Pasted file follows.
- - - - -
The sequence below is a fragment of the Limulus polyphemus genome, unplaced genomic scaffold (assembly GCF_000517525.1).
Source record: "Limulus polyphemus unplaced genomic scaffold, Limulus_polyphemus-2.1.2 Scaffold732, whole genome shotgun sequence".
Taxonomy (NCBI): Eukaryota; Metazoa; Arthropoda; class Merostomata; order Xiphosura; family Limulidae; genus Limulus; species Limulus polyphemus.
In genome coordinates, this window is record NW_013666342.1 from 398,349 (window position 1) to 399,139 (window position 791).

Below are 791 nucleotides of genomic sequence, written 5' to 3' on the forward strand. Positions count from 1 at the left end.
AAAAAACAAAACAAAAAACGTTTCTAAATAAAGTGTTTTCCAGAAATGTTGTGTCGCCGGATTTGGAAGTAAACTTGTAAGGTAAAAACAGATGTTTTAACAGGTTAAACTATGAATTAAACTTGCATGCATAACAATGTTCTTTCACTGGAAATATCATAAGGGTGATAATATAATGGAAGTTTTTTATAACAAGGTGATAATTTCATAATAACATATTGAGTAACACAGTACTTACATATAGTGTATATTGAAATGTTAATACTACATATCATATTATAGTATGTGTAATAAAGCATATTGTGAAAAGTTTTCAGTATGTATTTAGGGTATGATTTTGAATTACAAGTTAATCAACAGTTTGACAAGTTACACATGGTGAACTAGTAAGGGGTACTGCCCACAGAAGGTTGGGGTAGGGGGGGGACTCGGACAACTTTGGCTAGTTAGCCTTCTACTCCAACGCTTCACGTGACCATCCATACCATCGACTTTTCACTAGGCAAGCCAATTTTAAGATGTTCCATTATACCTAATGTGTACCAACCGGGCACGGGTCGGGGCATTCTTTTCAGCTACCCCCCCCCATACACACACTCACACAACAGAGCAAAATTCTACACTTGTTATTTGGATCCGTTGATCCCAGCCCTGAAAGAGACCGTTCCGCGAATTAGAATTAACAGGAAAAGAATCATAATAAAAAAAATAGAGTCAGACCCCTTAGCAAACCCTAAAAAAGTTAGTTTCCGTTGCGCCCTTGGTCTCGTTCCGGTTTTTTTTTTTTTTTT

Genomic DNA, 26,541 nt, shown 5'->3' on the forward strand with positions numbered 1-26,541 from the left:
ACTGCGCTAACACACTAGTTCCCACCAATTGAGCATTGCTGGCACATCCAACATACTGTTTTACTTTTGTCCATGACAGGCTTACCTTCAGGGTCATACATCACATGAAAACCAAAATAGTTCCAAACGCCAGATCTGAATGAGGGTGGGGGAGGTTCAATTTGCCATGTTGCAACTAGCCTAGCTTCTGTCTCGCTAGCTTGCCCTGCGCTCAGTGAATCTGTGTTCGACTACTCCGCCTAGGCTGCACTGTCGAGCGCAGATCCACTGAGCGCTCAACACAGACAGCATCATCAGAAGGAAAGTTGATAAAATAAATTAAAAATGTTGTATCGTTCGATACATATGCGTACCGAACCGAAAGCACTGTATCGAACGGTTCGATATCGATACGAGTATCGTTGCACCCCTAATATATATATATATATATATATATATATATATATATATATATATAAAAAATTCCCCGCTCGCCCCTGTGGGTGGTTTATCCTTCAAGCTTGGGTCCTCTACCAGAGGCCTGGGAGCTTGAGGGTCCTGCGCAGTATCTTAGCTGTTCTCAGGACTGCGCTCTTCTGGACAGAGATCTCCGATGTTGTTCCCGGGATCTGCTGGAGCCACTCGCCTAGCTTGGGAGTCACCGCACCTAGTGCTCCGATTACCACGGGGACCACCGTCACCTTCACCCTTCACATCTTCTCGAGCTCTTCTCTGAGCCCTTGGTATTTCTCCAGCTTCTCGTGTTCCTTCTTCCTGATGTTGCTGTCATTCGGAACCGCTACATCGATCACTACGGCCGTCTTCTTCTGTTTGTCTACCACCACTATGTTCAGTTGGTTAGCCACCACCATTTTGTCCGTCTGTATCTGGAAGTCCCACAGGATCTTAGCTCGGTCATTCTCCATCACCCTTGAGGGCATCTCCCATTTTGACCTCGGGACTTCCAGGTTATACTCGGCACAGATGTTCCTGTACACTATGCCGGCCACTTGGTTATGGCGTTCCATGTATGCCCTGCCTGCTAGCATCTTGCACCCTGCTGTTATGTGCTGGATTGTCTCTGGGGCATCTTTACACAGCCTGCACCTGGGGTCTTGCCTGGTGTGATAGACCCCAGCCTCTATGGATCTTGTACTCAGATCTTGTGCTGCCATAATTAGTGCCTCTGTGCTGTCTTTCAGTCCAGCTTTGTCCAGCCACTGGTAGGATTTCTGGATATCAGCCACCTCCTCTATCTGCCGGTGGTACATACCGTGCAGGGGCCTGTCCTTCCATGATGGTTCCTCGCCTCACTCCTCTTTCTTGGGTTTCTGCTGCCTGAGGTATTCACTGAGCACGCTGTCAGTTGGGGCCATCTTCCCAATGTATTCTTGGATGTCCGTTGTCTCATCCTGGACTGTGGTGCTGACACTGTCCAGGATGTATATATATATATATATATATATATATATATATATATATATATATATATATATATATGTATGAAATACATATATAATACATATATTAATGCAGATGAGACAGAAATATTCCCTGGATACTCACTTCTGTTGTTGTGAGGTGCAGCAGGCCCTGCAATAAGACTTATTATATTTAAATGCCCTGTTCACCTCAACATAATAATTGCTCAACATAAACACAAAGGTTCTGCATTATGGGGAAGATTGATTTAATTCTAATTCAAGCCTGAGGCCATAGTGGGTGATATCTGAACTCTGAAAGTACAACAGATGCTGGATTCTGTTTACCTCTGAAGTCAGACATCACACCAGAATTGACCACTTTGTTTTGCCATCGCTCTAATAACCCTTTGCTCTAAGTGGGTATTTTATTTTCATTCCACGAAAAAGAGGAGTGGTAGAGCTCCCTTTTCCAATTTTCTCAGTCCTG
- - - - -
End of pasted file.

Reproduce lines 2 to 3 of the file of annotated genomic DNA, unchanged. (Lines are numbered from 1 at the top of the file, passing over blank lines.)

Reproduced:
Source record: "Limulus polyphemus unplaced genomic scaffold, Limulus_polyphemus-2.1.2 Scaffold732, whole genome shotgun sequence".
Taxonomy (NCBI): Eukaryota; Metazoa; Arthropoda; class Merostomata; order Xiphosura; family Limulidae; genus Limulus; species Limulus polyphemus.